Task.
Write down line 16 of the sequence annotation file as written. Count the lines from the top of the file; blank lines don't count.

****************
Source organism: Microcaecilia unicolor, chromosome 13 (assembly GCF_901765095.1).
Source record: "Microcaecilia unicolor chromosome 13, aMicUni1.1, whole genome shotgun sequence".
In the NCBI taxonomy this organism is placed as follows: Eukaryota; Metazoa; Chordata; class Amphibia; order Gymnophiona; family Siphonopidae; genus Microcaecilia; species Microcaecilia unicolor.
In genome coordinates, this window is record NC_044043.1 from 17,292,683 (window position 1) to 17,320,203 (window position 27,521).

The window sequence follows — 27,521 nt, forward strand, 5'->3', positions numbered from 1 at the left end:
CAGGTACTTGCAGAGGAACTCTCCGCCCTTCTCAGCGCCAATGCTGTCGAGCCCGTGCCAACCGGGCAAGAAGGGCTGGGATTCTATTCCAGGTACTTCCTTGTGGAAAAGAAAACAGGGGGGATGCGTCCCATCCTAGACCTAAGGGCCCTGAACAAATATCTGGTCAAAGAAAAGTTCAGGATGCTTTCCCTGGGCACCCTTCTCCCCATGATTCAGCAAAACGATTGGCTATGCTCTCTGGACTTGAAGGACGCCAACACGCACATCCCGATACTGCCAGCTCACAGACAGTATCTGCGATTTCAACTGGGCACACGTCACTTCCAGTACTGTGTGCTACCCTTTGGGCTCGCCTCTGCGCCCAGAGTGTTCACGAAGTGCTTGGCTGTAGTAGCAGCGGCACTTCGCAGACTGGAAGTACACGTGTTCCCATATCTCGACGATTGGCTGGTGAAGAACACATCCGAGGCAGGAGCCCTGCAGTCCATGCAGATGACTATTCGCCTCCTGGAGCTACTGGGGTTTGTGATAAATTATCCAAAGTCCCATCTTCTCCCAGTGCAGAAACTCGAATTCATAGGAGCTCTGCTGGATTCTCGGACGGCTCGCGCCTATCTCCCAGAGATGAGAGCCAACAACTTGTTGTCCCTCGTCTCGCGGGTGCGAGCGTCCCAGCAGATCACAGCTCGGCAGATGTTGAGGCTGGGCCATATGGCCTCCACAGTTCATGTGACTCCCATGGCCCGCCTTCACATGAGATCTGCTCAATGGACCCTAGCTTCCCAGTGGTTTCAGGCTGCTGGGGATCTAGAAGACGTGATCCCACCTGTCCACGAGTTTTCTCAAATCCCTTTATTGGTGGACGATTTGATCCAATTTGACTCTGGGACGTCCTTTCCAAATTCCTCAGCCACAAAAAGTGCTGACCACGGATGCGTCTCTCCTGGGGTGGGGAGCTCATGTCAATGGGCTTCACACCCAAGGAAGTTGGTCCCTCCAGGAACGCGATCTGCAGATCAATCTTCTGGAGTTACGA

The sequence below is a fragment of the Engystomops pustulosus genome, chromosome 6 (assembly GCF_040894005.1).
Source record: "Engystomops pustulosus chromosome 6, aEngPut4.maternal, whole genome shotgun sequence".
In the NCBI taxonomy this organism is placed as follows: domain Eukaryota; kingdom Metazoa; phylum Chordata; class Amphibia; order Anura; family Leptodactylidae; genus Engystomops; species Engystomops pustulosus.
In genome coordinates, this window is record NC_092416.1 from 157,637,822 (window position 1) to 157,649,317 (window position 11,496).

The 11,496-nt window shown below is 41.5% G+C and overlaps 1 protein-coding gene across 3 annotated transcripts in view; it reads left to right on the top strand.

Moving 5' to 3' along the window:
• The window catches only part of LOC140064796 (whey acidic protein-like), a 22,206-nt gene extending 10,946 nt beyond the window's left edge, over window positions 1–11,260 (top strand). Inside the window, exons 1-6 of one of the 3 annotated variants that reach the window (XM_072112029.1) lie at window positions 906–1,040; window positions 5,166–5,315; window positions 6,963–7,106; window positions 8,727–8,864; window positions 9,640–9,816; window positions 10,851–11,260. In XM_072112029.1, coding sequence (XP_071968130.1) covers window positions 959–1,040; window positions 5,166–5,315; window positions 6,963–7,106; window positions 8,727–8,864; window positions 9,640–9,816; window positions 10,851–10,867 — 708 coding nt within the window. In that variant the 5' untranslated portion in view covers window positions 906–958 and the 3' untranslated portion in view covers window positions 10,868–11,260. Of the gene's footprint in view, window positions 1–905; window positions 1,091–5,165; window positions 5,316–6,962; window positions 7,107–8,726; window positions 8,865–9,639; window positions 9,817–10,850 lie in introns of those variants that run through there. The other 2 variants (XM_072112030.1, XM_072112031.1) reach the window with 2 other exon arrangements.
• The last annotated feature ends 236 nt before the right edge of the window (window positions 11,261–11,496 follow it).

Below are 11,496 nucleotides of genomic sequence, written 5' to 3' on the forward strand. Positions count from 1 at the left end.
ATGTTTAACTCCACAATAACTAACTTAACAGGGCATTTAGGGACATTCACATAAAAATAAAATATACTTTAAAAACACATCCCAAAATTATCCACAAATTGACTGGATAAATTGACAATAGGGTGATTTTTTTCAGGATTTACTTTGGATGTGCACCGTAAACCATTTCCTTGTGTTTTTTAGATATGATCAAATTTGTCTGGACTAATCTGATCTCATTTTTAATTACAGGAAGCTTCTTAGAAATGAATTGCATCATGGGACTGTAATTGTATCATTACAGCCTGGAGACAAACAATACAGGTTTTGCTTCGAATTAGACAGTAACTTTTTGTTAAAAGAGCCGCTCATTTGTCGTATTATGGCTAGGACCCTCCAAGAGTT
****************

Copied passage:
ATGTTTAACTCCACAATAACTAACTTAACAGGGCATTTAGGGACATTCACATAAAAATAAAATATACTTTAAAAACACATCCCAAAATTATCCACAAATTGACTGGATAAATTGACAATAGGGTGATTTTTTTCAGGATTTACTTTGGATGTGCACCGTAAACCATTTCCTTGTGTTTTTTAGATATGATCAAATTTGTCTGGACTAATCTGATCTCATTTTTAATTACAGGAAGCTTCTTAGAAATGAATTGCATCATGGGACTGTAATTGTATCATTACAGCCTGGAGACAAACAATACAGGTTTTGCTTCGAATTAGACAGTAACTTTTTGTTAAAAGAGCCGCTCATTTGTCGTATTATGGCTAGGACCCTCCAAGAGTT